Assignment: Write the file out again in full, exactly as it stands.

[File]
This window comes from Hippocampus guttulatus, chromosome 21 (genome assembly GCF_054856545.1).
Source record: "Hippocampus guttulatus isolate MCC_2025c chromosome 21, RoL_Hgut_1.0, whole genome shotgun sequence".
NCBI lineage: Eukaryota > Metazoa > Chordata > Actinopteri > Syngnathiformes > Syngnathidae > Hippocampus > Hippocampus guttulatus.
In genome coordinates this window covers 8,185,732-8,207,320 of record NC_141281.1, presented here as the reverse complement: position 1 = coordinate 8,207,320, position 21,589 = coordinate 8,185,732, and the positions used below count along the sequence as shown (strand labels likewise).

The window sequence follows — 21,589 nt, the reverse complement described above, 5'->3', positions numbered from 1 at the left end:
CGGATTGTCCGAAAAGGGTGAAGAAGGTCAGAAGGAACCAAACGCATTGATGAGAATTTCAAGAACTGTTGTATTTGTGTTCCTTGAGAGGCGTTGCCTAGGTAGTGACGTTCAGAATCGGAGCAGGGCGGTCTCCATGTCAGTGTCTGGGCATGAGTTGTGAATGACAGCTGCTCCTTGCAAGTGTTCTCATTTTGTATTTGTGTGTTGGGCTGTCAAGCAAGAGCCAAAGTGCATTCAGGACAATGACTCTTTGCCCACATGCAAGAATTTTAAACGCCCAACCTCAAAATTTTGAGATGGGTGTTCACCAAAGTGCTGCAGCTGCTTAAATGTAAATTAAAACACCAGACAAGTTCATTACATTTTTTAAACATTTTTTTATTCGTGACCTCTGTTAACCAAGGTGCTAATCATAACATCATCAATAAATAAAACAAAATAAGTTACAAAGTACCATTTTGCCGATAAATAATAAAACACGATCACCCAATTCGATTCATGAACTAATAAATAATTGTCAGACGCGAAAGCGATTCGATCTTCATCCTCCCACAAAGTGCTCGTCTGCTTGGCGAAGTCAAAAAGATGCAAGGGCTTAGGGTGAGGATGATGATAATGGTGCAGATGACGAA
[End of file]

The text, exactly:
This window comes from Hippocampus guttulatus, chromosome 21 (genome assembly GCF_054856545.1).
Source record: "Hippocampus guttulatus isolate MCC_2025c chromosome 21, RoL_Hgut_1.0, whole genome shotgun sequence".
NCBI lineage: Eukaryota > Metazoa > Chordata > Actinopteri > Syngnathiformes > Syngnathidae > Hippocampus > Hippocampus guttulatus.
In genome coordinates this window covers 8,185,732-8,207,320 of record NC_141281.1, presented here as the reverse complement: position 1 = coordinate 8,207,320, position 21,589 = coordinate 8,185,732, and the positions used below count along the sequence as shown (strand labels likewise).

The window sequence follows — 21,589 nt, the reverse complement described above, 5'->3', positions numbered from 1 at the left end:
CGGATTGTCCGAAAAGGGTGAAGAAGGTCAGAAGGAACCAAACGCATTGATGAGAATTTCAAGAACTGTTGTATTTGTGTTCCTTGAGAGGCGTTGCCTAGGTAGTGACGTTCAGAATCGGAGCAGGGCGGTCTCCATGTCAGTGTCTGGGCATGAGTTGTGAATGACAGCTGCTCCTTGCAAGTGTTCTCATTTTGTATTTGTGTGTTGGGCTGTCAAGCAAGAGCCAAAGTGCATTCAGGACAATGACTCTTTGCCCACATGCAAGAATTTTAAACGCCCAACCTCAAAATTTTGAGATGGGTGTTCACCAAAGTGCTGCAGCTGCTTAAATGTAAATTAAAACACCAGACAAGTTCATTACATTTTTTAAACATTTTTTTATTCGTGACCTCTGTTAACCAAGGTGCTAATCATAACATCATCAATAAATAAAACAAAATAAGTTACAAAGTACCATTTTGCCGATAAATAATAAAACACGATCACCCAATTCGATTCATGAACTAATAAATAATTGTCAGACGCGAAAGCGATTCGATCTTCATCCTCCCACAAAGTGCTCGTCTGCTTGGCGAAGTCAAAAAGATGCAAGGGCTTAGGGTGAGGATGATGATAATGGTGCAGATGACGAA